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Review of 'El Canto del Auricanturi': The Unbreakable Bond Between Mother and Daughter

By Sandra M Ríos U
Twitter: @sandritamrios

"Be careful because the Coco comes out and takes you away."

Guatemalan director Jayro Bustamante revisited the popular Latin American folklore myth of La Llorona in his film "La Llorona" (2019), giving it a twist by blending the horror of this legend with a political narrative about the Maya genocide that occurred in the 1980s. He also added a human touch by depicting how those seeking justice process their grief.

Costa Rican filmmaker Ariel Escalante discussed land dispossession in "Domingo y la niebla" (2022), a social drama that blends fantasy and mystery in an atmospheric film. In addition to politics, it also addresses personal dramas related to aging, loneliness, and grief.

The feature film by Colombian director Camila Rodríguez Triana, "El canto del Auricanturi," aligns with the aforementioned works in its political undertones. It delves from social drama into human drama, with its characters grappling with the traumas left by violence as they attempt to process their grief and heal their pain.

Rodríguez Triana's story revolves around two women, Alba and Rocío, mother and daughter. Rocío has decided to return to her small, gloomy hometown to reunite with her mother, whom she hasn't seen since she was a child. She is determined to confront her fears and return to the terror and unease that a town governed by dark forces, stuck in the past, and steeped in entrenched machismo brings. Rocío aims to tell her mother that she is pregnant, but Alba, a consequence of the war, has been silent for a long time. Rocío will seek a way to reconnect with her.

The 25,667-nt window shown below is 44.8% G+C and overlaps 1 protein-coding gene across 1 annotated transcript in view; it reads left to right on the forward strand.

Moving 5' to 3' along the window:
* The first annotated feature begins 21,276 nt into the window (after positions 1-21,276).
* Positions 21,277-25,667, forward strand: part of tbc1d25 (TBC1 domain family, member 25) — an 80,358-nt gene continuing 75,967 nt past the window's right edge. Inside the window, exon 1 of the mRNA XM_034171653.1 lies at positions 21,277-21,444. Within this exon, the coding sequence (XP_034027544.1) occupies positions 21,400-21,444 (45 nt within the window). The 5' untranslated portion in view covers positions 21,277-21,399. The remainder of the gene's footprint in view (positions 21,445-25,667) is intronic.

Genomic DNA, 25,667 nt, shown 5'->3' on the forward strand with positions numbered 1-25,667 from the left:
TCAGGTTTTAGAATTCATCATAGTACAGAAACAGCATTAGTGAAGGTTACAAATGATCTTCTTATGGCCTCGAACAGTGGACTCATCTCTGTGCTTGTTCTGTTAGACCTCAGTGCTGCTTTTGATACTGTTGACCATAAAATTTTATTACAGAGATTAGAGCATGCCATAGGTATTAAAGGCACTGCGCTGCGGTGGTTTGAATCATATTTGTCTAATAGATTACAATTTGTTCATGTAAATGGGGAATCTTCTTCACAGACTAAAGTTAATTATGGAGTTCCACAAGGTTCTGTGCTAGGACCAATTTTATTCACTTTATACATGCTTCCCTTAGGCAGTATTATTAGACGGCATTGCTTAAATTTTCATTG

Austere, atmospheric, featuring stunning cinematography and rich in symbolism, the story patiently follows the meeting of two wounded women. Their subtle approaches gradually revive the unbreakable bond of love between a mother and a daughter, filled with silences and a lack of words, meaningful details, small gestures, gazes, and caresses - all made clear by the camera. This demonstrates that primal and vital affection, while the noise comes from outside, from the dangers of the street, from the "Coco," and from Mother Earth, who, like a volcano, is spewing forth the horror that the violent ones have buried within her. Various objects emerge without explanation.

This director weaves a cathartic, rooted story where, despite the dense, tense, and ghostly atmosphere, this relationship prevails, touching and moving, probably due to the strength that comes from the desire to rebuild in the face of motherhood, the arrival of a new life that deserves to flourish. One then understands that, in reality, Alba and Rocío were never so distant, and their connection remained intact, just like the memory Rocío held of her mother: her voice recorded on a cassette singing a song in a language they had invented to communicate.

"El canto del Auricanturi" is the best Colombian film I have seen this year. By the way, the very restrained performance of Natalia Cortés Rocha (Rocío) deserves special mention.

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